The “Godfather of AI” quits Google, warns of dangers of misinformation
Dr. Geoffrey Hinton, who developed a neural network with two of his students at the University of Toronto in 2012, left Google, citing concerns over its dangers of flooding the world with misinformation. Hinton, 75, stated that he left to speak out publicly about the hazards of (Artificial Intelligence (AI) and, in part, regretted his contribution to it. He was hired by Google a decade ago to help build the company’s AI technology, and the approach he pioneered paved the path for modern systems such as ChatGPT.
Hinton’s ground-breaking work on neural networks inspired AI systems, which are now used in numerous products. He worked on Google’s AI development projects part-time for a decade, but he has since expressed reservations about the technology and his role in its evolution.
Hinton’s decision to leave Google and speak out about the technology’s hazards comes at a time when a growing number of advocacy groups and tech insiders are concerned about the potential for AI-powered chatbots to spread disinformation and displace jobs. This is visible from the surge of interest in ChatGPT late last year, which fuelled a renewed race among internet businesses to create and implement similar AI tools in their products.
Hinton’s Journey to Becoming the “Godfather of AI”
Hinton was a computer science professor at Carnegie Mellon University in the 1980s, but he left to travel to Canada because he was hesitant to accept Pentagon support. At the time, the Defence Department financed the majority of AI research in the United States. Hinton is vehemently opposed to the deployment of AI on the battlefield, which he refers to as “robot soldiers.”
In 2012, Hinton and two of his Toronto students, Ilya Sutskever and Alex Krishevsky, developed a neural network that could assess hundreds of images and teach itself to distinguish common objects such as flowers, pets, and vehicles.
Gaining attention from Google, the tech giant paid $44 million to acquire Hinton and his two students’ startup. And their methodology resulted in the development of increasingly sophisticated technologies, such as new chatbots like ChatGPT and Google Bard. Sutskever went on to become the CEO of OpenAI. Hinton and two other long-time collaborators were awarded the Turing Award, dubbed “the Nobel Prize of computing,” in 2018 for their work on neural networks.
Around the same time, Google, OpenAI, and other companies began constructing networks that could learn from enormous amounts of digitised text. Hinton thought it was a powerful method for robots to comprehend and generate language, but it was inferior to how humans handled language.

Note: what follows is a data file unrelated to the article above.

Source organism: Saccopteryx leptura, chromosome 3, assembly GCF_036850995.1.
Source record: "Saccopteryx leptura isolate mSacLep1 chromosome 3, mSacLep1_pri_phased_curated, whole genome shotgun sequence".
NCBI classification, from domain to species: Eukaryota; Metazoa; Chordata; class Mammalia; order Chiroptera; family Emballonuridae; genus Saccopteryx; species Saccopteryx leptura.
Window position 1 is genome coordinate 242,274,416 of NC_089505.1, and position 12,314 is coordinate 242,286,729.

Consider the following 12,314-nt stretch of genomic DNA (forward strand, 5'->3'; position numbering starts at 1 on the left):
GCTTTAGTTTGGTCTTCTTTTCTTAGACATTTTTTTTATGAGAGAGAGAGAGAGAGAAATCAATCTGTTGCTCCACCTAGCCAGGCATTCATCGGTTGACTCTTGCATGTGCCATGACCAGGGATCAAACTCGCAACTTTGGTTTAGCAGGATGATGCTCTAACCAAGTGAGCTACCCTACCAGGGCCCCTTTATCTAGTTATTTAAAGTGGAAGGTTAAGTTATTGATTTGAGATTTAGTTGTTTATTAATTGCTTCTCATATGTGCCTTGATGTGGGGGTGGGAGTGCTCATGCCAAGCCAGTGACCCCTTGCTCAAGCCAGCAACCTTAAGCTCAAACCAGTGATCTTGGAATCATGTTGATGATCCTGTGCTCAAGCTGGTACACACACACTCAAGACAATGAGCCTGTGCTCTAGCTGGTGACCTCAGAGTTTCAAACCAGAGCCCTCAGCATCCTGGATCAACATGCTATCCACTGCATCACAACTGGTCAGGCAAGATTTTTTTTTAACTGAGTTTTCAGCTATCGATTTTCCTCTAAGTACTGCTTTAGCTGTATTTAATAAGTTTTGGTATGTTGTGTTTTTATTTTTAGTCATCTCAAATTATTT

It wasn’t until last year, when Google and OpenAI constructed algorithms that used far larger amounts of data, that his perspective shifted. He thought that in some aspects, the systems were inferior to the human brain, but in others, he thought they were surpassing human intellect. He speculated that whatever was happening in those systems was probably a lot better than what’s going on in the brain.
He argues that when firms enhance their AI systems, they become more harmful. “Look at how it was five years ago and how it is now,” he remarked of AI technologies. “Take the difference and propagate it forwards. That’s terrifying.”
Hinton stated that Google operated as a “proper steward” of the technology, taking care not to divulge anything that could cause harm. However, now that Microsoft has complemented its Bing search engine with a chatbot, posing a threat to Google’s main business, Google is racing to release similar technologies. According to Hinton, the tech titans are embroiled in a competition that may be impossible to break.
His immediate concern was that the internet would be saturated with fake text, photographs, and videos. This will create a vague line between reality and illusion, and an individual will not be able to know what is true anymore. He was also concerned that AI technology would eventually disrupt the work economy. Chatbots like ChatGPT currently supplement human labour, but they could eventually replace paralegals, personal assistants, translators, and other rote taskers.
He is concerned that future versions of the technology would represent a threat to humans because they frequently learn unexpected behaviour from the massive volumes of data they analyse. This becomes a problem, he says, as individuals and businesses empower AI systems to not only produce but also operate their own computer code. And he is terrified of the day when genuinely autonomous weapons, such as killer robots, become a reality.
Hinton’s decision to leave the firm and speak out about the technology comes as an increasing number of lawmakers, advocacy groups, and tech insiders have expressed concern about the potential for a new generation of AI-powered chatbots to disseminate misinformation and displace jobs.
However, Hinton stated on Twitter that he was quitting Google not to disparage the company, but to be able to discuss the hazards of AI without fear of repercussions from the corporation where he works. “Google has acted very responsibly,” he continued.
Many other specialists, including many of his students and colleagues, believe this threat is purely speculative. However, Hinton believes that the race between Google, Microsoft, and others will grow into a worldwide race that will not be stopped until some type of global regulation is implemented.
But, as he pointed out, that might be impossible. In fact, unlike nuclear weapons, there is no way of knowing whether businesses or countries are secretly developing the technology. The best hope is for the world’s top tech savants and scientists to work together on strategies to manage the technology and limit the dangers it poses to the world. He even added that Google should not scale this up any further until they know whether they can control it.